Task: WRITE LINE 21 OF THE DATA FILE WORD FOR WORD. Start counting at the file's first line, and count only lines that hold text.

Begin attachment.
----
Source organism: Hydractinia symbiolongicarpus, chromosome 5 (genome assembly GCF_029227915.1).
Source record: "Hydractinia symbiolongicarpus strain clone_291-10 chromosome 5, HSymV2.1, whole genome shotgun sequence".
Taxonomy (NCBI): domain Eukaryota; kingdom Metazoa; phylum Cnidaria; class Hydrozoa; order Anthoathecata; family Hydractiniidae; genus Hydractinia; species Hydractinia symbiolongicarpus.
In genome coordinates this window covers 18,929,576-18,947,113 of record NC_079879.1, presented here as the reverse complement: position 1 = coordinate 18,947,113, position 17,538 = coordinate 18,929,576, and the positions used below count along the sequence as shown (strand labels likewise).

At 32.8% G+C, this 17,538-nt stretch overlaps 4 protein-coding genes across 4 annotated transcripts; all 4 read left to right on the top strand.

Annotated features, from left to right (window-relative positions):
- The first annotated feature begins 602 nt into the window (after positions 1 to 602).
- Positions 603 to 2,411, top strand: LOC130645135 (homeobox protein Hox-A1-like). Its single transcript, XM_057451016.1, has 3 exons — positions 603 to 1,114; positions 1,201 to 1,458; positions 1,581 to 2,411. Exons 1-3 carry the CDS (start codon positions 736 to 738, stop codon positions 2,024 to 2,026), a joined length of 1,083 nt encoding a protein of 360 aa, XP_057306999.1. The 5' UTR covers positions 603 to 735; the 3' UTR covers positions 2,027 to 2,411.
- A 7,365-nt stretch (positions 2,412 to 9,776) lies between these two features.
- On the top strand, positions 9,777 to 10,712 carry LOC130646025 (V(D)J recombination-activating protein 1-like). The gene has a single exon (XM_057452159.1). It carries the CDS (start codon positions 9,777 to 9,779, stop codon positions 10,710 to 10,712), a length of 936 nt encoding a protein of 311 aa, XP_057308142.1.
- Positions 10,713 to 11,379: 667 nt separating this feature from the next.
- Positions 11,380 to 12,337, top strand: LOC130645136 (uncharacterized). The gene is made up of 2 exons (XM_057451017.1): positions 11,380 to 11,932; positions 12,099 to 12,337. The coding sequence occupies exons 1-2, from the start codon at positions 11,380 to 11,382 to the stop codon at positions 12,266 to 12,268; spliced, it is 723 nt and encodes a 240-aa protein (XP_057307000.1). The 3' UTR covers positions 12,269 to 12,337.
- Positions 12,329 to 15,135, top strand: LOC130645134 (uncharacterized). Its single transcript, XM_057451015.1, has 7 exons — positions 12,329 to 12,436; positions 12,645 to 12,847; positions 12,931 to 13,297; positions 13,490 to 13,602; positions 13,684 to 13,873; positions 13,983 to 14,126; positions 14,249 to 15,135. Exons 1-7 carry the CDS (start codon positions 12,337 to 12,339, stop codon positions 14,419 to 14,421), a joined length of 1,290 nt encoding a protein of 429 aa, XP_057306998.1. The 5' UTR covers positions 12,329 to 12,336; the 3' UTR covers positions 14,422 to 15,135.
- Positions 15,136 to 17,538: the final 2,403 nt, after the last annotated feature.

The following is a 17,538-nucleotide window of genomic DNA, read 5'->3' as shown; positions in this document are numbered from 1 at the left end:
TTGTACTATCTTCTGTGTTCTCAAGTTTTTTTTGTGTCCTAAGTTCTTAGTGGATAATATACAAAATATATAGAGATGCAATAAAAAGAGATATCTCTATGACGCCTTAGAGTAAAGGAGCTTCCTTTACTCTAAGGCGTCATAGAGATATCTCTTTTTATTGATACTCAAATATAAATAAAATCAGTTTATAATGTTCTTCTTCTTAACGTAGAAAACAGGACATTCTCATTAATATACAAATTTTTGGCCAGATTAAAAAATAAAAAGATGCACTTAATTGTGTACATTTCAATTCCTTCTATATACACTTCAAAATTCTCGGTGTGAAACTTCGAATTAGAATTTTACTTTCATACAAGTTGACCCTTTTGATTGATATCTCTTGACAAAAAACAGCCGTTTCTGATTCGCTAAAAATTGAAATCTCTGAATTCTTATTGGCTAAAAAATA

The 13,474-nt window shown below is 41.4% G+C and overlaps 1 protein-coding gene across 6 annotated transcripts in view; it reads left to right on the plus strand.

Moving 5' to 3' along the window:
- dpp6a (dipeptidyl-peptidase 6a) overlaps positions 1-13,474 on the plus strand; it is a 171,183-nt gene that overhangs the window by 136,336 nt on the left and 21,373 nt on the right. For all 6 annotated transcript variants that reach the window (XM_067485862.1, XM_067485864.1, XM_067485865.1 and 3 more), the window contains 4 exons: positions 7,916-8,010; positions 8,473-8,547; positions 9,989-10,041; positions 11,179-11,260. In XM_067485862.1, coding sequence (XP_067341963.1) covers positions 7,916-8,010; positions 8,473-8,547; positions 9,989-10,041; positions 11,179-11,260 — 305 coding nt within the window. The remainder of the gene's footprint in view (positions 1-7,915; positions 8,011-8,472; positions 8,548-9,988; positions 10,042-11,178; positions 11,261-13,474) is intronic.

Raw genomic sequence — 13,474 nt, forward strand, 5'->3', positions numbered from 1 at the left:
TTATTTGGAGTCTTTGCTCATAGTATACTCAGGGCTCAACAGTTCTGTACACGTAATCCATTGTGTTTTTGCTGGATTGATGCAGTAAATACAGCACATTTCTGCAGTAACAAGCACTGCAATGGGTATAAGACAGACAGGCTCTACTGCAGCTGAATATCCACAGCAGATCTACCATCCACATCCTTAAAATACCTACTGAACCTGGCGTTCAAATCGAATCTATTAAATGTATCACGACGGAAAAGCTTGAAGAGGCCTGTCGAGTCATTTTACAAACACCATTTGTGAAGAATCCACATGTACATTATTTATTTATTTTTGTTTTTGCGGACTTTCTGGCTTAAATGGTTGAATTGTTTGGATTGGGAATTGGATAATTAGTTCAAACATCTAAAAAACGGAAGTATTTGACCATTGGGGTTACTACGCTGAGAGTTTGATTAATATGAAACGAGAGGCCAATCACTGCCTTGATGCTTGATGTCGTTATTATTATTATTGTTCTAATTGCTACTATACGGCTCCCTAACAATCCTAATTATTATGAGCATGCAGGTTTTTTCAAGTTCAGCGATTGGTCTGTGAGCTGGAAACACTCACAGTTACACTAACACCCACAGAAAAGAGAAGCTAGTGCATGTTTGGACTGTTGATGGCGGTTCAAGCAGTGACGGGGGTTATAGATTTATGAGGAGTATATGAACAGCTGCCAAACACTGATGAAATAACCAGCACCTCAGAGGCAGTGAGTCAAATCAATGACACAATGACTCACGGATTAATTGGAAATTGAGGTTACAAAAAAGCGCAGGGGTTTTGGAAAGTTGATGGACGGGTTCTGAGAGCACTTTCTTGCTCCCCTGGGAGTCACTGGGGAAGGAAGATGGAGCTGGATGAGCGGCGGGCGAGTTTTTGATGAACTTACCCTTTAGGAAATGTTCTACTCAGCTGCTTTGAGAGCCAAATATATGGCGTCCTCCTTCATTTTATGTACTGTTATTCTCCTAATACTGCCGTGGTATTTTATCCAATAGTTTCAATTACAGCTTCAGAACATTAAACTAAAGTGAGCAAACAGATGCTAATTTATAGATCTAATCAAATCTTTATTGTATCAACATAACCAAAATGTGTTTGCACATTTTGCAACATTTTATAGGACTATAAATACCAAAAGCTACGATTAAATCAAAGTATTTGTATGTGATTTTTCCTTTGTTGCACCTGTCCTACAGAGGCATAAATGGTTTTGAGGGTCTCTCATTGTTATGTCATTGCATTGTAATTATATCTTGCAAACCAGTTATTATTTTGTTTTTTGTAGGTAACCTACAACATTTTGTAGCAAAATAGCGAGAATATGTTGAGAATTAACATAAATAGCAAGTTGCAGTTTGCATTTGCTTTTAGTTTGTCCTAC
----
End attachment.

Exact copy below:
TTATTTGGAGTCTTTGCTCATAGTATACTCAGGGCTCAACAGTTCTGTACACGTAATCCATTGTGTTTTTGCTGGATTGATGCAGTAAATACAGCACATTTCTGCAGTAACAAGCACTGCAATGGGTATAAGACAGACAGGCTCTACTGCAGCTGAATATCCACAGCAGATCTACCATCCACATCCTTAAAATACCTACTGAACCTGGCGTTCAAATCGAATCTATTAAATGTATCACGACGGAAAAGCTTGAAGAGGCCTGTCGAGTCATTTTACAAACACCATTTGTGAAGAATCCACATGTACATTATTTATTTATTTTTGTTTTTGCGGACTTTCTGGCTTAAATGGTTGAATTGTTTGGATTGGGAATTGGATAATTAGTTCAAACATCTAAAAAACGGAAGTATTTGACCATTGGGGTTACTACGCTGAGAGTTTGATTAATATGAAACGAGAGGCCAATCACTGCCTTGATGCTTGATGTCGTTATTATTATTATTGTTCTAATTGCTACTATACGGCTCCCTAACAATCCTAATTATTATGAGCATGCAGGTTTTTTCAAGTTCAGCGATTGGTCTGTGAGCTGGAAACACTCACAGTTACACTAACACCCACAGAAAAGAGAAGCTAGTGCATGTTTGGACTGTTGATGGCGGTTCAAGCAGTGACGGGGGTTATAGATTTATGAGGAGTATATGAACAGCTGCCAAACACTGATGAAATAACCAGCACCTCAGAGGCAGTGAGTCAAATCAATGACACAATGACTCACGGATTAATTGGAAATTGAGGTTACAAAAAAGCGCAGGGGTTTTGGAAAGTTGATGGACGGGTTCTGAGAGCACTTTCTTGCTCCCCTGGGAGTCACTGGGGAAGGAAGATGGAGCTGGATGAGCGGCGGGCGAGTTTTTGATGAACTTACCCTTTAGGAAATGTTCTACTCAGCTGCTTTGAGAGCCAAATATATGGCGTCCTCCTTCATTTTATGTACTGTTATTCTCCTAATACTGCCGTGGTATTTTATCCAATAGTTTCAATTACAGCTTCAGAACATTAAACTAAAGTGAGCAAACAGATGCTAATTTATAGATCTAATCAAATCTTTATTGTATCAACATAACCAAAATGTGTTTGCACATTTTGCAACATTTTATAGGACTATAAATACCAAAAGCTACGATTAAATCAAAGTATTTGTATGTGATTTTTCCTTTGTTGCACCTGTCCTACAGAGGCATAAATGGTTTTGAGGGTCTCTCATTGTTATGTCATTGCATTGTAATTATATCTTGCAAACCAGTTATTATTTTGTTTTTTGTAGGTAACCTACAACATTTTGTAGCAAAATAGCGAGAATATGTTGAGAATTAACATAAATAGCAAGTTGCAGTTTGCATTTGCTTTTAGTTTGTCCTAC